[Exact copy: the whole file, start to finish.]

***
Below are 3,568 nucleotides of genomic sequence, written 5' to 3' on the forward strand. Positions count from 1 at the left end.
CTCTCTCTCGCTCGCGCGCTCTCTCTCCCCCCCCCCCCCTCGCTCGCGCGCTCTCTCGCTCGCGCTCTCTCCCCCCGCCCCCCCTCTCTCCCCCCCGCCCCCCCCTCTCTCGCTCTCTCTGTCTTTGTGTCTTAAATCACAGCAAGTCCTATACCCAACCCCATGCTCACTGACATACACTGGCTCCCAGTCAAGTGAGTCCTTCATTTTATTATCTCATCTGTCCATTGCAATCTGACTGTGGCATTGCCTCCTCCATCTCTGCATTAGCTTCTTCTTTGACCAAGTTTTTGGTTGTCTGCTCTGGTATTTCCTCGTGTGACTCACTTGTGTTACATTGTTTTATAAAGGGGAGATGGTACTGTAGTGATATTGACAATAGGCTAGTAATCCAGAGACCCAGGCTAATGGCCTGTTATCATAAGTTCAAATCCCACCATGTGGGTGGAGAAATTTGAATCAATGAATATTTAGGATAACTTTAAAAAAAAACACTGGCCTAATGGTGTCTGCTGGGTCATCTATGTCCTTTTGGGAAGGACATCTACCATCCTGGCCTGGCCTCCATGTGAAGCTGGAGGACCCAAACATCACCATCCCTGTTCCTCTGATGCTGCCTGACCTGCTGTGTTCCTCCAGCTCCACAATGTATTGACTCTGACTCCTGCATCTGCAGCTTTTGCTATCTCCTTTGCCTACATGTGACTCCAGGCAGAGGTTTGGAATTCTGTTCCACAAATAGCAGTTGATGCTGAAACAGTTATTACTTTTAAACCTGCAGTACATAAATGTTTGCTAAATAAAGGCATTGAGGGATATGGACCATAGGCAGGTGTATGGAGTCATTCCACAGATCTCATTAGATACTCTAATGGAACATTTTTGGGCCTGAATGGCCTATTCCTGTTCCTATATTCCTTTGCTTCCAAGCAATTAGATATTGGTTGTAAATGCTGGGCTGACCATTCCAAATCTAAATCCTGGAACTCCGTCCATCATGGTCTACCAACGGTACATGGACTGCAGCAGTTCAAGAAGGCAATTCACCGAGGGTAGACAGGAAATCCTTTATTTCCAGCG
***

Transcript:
Below are 3,568 nucleotides of genomic sequence, written 5' to 3' on the forward strand. Positions count from 1 at the left end.
CTCTCTCTCGCTCGCGCGCTCTCTCTCCCCCCCCCCCCCTCGCTCGCGCGCTCTCTCGCTCGCGCTCTCTCCCCCCGCCCCCCCTCTCTCCCCCCCGCCCCCCCCTCTCTCGCTCTCTCTGTCTTTGTGTCTTAAATCACAGCAAGTCCTATACCCAACCCCATGCTCACTGACATACACTGGCTCCCAGTCAAGTGAGTCCTTCATTTTATTATCTCATCTGTCCATTGCAATCTGACTGTGGCATTGCCTCCTCCATCTCTGCATTAGCTTCTTCTTTGACCAAGTTTTTGGTTGTCTGCTCTGGTATTTCCTCGTGTGACTCACTTGTGTTACATTGTTTTATAAAGGGGAGATGGTACTGTAGTGATATTGACAATAGGCTAGTAATCCAGAGACCCAGGCTAATGGCCTGTTATCATAAGTTCAAATCCCACCATGTGGGTGGAGAAATTTGAATCAATGAATATTTAGGATAACTTTAAAAAAAAACACTGGCCTAATGGTGTCTGCTGGGTCATCTATGTCCTTTTGGGAAGGACATCTACCATCCTGGCCTGGCCTCCATGTGAAGCTGGAGGACCCAAACATCACCATCCCTGTTCCTCTGATGCTGCCTGACCTGCTGTGTTCCTCCAGCTCCACAATGTATTGACTCTGACTCCTGCATCTGCAGCTTTTGCTATCTCCTTTGCCTACATGTGACTCCAGGCAGAGGTTTGGAATTCTGTTCCACAAATAGCAGTTGATGCTGAAACAGTTATTACTTTTAAACCTGCAGTACATAAATGTTTGCTAAATAAAGGCATTGAGGGATATGGACCATAGGCAGGTGTATGGAGTCATTCCACAGATCTCATTAGATACTCTAATGGAACATTTTTGGGCCTGAATGGCCTATTCCTGTTCCTATATTCCTTTGCTTCCAAGCAATTAGATATTGGTTGTAAATGCTGGGCTGACCATTCCAAATCTAAATCCTGGAACTCCGTCCATCATGGTCTACCAACGGTACATGGACTGCAGCAGTTCAAGAAGGCAATTCACCGAGGGTAGACAGGAAATCCTTTATTTCCAGCG